At dusk, incidentally that Robin re-appeared. I still don't know how it gets in or where it is roosting overnight, but I caught sight of it out of one eye and it was exploring the shed and probably revelling in the hot air from the space heater that was no doubt hanging around the underside of the roof rather than making me sweat at floor level. I had set up a 5ft LED striplight in the cab of the 03 ready to carry on in there, and the brightness must have attracted His Featheryness as at one point I saw it flapping furiously, bounce off the closed cab window and emerge through the doorway.

First thing Sunday I did my usual trawl through various websites and Forums and picked up a message, sent Saturday lunchtime, from an enthusiast who had been here in September, just before 03 901 arrived, asking if he could pop by about 10 o'clock to see it. As it was now a quarter past nine and I was still munching my Weetabix this did cause a certain amount of consternation, but at 10 on the dot I was un-doing the gate and he and his father arrived about twenty minutes later. Of course, these two did not fulfil our weekly quota of 3, but having been over-quota'd last week I shan't lose any sleep.

Returning to the wiring, the new return wire was duly numbered, terminated and the old common return connection shortened and re-jointed away. The conduit tees were boxed back up (luckily the various screws hadn't been lost in the 6 weeks or so from when I took them off) and I made off the end at the distribution box and jointed it to a spare way on the multi-core back to the desk – as there are no spare 5mm studs I had to joint it using bullet connectors, and with none in my electrical box that meant going into the container to replenish stocks, so while it was open I stashed away various bits sat in cardboard boxes what had been waiting in the shed – after all we have an important visitor due in about 10 days time.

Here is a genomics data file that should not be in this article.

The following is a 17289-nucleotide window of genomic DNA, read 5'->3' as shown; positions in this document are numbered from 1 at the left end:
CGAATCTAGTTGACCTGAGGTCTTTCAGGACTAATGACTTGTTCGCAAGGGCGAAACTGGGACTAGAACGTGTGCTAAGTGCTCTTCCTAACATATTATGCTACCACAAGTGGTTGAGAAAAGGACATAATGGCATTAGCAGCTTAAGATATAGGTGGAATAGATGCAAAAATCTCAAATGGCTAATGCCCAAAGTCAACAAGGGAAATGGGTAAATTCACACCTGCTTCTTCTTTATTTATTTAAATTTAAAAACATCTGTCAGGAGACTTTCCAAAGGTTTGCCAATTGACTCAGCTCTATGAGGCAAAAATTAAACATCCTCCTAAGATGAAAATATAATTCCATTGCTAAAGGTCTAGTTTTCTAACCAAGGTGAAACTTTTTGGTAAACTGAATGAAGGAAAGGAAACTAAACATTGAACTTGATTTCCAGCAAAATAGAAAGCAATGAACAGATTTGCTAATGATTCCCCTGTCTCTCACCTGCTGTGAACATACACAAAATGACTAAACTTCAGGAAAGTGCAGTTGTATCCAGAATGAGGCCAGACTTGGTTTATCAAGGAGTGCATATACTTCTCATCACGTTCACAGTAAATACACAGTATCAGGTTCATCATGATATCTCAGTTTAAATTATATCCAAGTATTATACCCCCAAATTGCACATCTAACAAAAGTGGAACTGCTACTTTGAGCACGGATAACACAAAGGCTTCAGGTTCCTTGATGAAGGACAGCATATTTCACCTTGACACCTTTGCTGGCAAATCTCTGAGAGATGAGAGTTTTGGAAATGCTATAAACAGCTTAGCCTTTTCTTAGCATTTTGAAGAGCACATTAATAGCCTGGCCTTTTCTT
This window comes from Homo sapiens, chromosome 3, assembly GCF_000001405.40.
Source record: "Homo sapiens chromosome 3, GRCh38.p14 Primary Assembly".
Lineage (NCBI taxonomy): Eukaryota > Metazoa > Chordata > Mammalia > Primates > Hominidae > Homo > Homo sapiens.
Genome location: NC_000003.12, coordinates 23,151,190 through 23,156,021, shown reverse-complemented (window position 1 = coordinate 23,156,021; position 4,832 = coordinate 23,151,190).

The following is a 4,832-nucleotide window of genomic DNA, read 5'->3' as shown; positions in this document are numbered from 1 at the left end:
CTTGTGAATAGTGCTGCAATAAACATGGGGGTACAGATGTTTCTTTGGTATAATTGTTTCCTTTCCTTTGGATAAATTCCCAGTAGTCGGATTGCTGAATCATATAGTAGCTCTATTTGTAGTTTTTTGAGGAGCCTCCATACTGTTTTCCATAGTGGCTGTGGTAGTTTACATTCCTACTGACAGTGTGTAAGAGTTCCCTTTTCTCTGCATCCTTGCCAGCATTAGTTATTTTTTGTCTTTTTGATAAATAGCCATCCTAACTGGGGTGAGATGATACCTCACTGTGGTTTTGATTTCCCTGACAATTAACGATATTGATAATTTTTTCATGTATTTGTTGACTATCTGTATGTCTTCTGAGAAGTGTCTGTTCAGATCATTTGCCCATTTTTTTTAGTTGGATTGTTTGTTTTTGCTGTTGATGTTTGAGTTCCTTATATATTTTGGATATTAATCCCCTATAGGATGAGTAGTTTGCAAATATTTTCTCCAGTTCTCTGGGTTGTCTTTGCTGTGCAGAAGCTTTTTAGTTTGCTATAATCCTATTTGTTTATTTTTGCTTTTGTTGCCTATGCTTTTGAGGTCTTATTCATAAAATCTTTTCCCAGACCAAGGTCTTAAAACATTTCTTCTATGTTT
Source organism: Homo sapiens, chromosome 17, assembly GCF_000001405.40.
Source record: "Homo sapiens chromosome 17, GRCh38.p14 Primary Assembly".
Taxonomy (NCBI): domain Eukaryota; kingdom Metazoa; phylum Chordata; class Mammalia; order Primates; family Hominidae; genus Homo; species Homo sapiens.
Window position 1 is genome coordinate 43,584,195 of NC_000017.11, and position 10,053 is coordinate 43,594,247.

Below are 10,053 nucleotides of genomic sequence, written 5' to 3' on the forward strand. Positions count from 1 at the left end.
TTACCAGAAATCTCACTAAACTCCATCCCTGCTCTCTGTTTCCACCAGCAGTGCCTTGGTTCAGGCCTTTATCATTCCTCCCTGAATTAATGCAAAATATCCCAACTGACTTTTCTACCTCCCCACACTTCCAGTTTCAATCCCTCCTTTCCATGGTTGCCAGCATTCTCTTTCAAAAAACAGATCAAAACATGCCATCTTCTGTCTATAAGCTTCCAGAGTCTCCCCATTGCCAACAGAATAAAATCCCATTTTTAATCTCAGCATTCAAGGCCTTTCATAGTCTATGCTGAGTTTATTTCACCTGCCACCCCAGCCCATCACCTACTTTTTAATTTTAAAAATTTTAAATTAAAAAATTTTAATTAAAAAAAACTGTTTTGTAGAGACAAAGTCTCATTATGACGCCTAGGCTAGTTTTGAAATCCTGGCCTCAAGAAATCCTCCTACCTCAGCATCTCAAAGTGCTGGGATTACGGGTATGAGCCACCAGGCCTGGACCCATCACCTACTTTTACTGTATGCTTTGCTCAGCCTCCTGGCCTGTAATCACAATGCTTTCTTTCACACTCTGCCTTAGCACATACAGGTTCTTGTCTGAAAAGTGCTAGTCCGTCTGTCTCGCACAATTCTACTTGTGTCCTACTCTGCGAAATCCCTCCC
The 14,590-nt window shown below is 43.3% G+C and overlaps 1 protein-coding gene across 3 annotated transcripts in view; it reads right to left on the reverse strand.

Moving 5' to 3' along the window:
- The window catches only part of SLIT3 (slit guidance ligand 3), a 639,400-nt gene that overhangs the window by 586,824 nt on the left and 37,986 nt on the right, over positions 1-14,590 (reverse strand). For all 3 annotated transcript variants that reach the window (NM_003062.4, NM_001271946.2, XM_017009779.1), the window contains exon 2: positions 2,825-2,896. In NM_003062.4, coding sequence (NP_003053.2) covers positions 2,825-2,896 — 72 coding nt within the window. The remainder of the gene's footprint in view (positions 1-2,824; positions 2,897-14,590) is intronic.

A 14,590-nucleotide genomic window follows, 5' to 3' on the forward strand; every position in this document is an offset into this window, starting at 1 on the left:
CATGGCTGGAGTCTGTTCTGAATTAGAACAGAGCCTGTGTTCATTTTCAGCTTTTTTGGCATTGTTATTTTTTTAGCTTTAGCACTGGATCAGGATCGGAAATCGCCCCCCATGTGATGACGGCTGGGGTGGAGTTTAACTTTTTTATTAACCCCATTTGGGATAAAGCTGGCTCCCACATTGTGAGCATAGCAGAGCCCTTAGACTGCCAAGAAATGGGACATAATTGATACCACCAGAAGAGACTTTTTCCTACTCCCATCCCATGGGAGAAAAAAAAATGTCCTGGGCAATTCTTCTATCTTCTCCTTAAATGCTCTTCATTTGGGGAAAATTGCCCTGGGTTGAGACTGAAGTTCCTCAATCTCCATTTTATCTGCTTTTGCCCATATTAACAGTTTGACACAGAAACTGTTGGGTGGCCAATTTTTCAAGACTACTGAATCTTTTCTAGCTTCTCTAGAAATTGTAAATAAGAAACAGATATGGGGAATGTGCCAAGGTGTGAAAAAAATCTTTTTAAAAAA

The rapid start necessitated a return for lunch, and when I got back it was to continue the desk end of the stop mod with junctioning the multi-core on the board behind the switches and wiring it through a second set of contacts I'd long-since fitted to the Stop button. Once again other 'distractions' included having a quick bonfire to get rid of various cardboard boxes and such, and taking a tip from Team Frodingham got it to light by squirting a rag with WD40 and putting match to it. Underneath the desk, where various cables come up through the bulkhead from the engine bay, I had in my haste just bundled them together and decided now was the time to put a short bit of cable tray in to support them better, and I just happened to have a few inches of offcut left over from Col5 West. And close scrutiny showed me various bits of piping and such that could benefit from a p-clip or two, and so the afternoon wore on, making worthwhile but rather subtle improvements.

IMG 2464 blog

Andrew came down for an hour or so, and concentrated on sorting boxes of brass, copper and aluminium that have been amassed with a view to getting them weighed in and tidy the place up as well before this visitor arrives. Meanwhile the cover that he made for the 03's exhaust cowl was ground smooth on the handle and given a coat of primer as well: it must be used when it heads down south. No sign of His Featheryness this evening. I suddenly decided on a whim to go back to a job that I did 2/3 of a year or so ago, namely finishing the wooden edge strip under the west-side roller shutter to stop the draft, and had almost finished when the call came to return to the Briddon Country Pile.

And that, as they say, is that. I don't know what time I'll get in the shed this week – I've already got at least 3 days booked out including returning grandson to his mother's – but next weekend it will be nose to the proverbial once again. Pop back and see, will you?